9 Things You Need To Know About Melasma

9 Things You Need To Know About Melasma

Often confused with sun spots or hyperpigmentation, melasma is a somewhat mysterious skin condition characterised by patchy, brown marks across the face. And it’s more common than you may think. We spoke to Dr Alexis Granite, a dermatologist at the Cadogan Clinic, to find out more about melasma and how to treat it.

1. It’s Most Likely To Occur On The Face

Melasma, also referred to as chloasma, is a skin condition where light to dark brown or greyish pigmentation develops, most typically on the face. It usually appears on the upper cheeks, upper lip, forehead and chin although the forearms can also be affected. The dark patches occur when the body produces too much melanin – the natural substance that gives colour to our hair, skin and eyes.

2. It's More Common In Women

Melasma can affect men, but it’s very rare. Over 90% of those who suffer with the condition are female and most are between the ages of 20 and 50. It can affect any skin type, but is more common in people with darker or olive complexions.

3. Hormones Play A Part

The exact cause isn’t known but studies have shown hormonal factors can make it worse. These include pregnancy, the Pill and medical conditions that affect hormone levels.

Melasma also commonly develops during pregnancy and is often referred to as ‘the mask of pregnancy’ – some pregnant women even find that skin which is already more pigmented, such as nipples, freckles or scars, become even darker. Melasma that occurs during pregnancy may resolve on its own within a few months.

4. It’s Different From Hyperpigmentation

Much like general hyperpigmentation, melasma appears in the form of discolouration on the skin and is exacerbated by exposure to the sun. However, unlike hyperpigmentation, which covers everything from acne scars to sunspots, melasma appears in a more uniform manner and is more commonly found in patches – not spots – across your face.

The main difference is largely due to the fact melasma its influenced by hormones. This can also make it trickier to treat than hyperpigmentation, as it can be hard to remove the instigating factors.

5. Heat Can Make It Worse

Visible light and heat can exacerbate melasma so always wear an SPF and avoid saunas and sunbeds. The more sun exposure, the more melanin is likely to be stimulated.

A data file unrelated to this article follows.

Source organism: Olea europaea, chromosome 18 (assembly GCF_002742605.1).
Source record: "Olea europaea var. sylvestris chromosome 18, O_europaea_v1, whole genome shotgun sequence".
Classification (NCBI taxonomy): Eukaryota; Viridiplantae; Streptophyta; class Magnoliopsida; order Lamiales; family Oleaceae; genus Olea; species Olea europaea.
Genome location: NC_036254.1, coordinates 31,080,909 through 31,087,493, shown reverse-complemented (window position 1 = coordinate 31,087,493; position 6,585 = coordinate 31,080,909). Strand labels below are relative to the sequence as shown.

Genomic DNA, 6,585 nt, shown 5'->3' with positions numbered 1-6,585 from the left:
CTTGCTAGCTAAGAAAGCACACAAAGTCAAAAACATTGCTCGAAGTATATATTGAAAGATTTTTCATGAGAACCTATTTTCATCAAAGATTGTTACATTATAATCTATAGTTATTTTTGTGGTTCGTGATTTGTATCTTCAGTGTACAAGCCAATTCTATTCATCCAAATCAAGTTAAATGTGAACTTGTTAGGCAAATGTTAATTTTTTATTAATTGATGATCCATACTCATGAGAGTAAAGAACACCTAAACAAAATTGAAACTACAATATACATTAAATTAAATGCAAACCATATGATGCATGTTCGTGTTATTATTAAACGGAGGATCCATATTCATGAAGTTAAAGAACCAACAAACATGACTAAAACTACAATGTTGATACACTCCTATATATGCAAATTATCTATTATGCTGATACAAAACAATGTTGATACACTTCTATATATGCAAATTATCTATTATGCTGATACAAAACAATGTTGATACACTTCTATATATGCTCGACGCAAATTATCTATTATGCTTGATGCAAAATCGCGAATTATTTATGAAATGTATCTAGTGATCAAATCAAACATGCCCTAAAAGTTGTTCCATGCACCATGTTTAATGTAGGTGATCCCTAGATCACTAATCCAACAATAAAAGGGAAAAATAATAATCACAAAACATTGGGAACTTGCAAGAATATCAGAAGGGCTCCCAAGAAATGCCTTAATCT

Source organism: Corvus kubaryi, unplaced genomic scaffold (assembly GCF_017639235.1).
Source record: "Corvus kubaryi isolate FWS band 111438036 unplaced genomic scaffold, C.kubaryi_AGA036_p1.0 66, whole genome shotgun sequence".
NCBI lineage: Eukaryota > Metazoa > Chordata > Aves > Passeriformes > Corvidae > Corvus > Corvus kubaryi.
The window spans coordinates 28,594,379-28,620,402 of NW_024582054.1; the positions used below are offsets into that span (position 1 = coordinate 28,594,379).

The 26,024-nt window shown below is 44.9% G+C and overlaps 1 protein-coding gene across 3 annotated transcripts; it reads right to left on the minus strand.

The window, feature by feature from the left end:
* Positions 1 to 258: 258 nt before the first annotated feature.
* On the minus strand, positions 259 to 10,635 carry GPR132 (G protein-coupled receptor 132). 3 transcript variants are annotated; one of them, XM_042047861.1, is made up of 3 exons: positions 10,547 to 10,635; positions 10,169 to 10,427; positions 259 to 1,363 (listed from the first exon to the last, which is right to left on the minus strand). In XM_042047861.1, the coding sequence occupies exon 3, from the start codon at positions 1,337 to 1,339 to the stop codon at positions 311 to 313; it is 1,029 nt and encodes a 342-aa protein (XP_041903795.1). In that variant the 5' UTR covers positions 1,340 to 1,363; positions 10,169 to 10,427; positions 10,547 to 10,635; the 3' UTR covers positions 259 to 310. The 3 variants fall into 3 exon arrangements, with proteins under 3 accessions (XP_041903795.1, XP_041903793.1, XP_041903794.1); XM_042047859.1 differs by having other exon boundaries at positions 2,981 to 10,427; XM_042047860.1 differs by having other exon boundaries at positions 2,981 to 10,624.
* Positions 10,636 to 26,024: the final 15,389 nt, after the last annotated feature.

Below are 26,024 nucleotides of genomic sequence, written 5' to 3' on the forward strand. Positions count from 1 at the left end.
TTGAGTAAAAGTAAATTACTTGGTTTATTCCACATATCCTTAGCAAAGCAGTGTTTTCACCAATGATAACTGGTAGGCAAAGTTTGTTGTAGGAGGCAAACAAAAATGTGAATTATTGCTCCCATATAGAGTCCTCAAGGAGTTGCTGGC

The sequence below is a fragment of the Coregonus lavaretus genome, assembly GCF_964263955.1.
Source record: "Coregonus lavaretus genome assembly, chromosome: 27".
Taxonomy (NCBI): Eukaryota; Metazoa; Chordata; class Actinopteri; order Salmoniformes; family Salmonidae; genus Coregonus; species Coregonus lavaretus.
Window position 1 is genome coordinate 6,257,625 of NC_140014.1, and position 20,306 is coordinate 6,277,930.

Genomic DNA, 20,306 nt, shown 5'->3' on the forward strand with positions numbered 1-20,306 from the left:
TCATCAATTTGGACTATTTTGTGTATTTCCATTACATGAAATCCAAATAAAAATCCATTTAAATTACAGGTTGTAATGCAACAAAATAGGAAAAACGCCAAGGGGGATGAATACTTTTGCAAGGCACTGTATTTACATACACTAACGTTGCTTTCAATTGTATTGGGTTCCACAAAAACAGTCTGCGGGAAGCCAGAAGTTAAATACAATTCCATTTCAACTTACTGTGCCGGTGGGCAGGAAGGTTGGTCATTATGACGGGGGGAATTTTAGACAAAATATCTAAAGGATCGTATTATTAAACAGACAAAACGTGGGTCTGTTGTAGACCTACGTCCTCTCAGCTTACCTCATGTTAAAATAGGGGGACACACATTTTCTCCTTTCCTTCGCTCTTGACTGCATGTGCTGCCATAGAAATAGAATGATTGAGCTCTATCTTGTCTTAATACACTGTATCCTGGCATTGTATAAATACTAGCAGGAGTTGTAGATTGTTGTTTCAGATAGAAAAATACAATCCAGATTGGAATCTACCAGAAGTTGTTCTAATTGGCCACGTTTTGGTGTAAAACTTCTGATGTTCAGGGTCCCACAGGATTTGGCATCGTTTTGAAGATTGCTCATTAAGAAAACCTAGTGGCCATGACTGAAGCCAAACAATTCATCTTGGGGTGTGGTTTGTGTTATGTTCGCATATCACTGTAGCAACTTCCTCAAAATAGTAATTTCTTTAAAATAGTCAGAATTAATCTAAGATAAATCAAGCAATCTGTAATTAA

6. Prevention Is Better Than Cure

Melasma may be triggered by hormonal factors but that doesn’t mean you should slack off on the SPF, as UV rays are still responsible for magnifying the condition.

7. It’s Difficult To Treat

Unlike traditional hyperpigmentation, melasma is notoriously tricky to treat. Often what works for one person doesn’t work for another, therefore it’s hard to pinpoint one treatment. That said, a combination of SPF and brightening ingredients such as vitamin C, retinol and kojic, glycolic and azelaic acids can help.

However, there is no real ‘cure’ per se and if you do suffer from melasma, book in to see a dermatologist as soon as possible to delay deeper pigmentation, which is even harder to treat.

8. There Are Prescriptions Available

Certain chemicals can reduce the activity of pigment-forming cells in the skin, and of these, hydroquinone is the most commonly used. Only available via a prescription, a hydroquinone cream can work wonders to lighten the skin and ease pigmentation.

9. Chemical Peels Can Help

Chemical peels can improve melasma by removing the outermost cells of the skin that contain the excess pigment. Ask your dermatologist about a peel that contains trichloroacetic acid (TCA) and alpha-hydroxy acids (AHAs), which have been shown to have good results when it comes to easing pigmentation.

Microdermabrasion can also be used to treat the condition. However, be wary of lasers, which can make pigmentation worse.

Visit CadoganClinic.com

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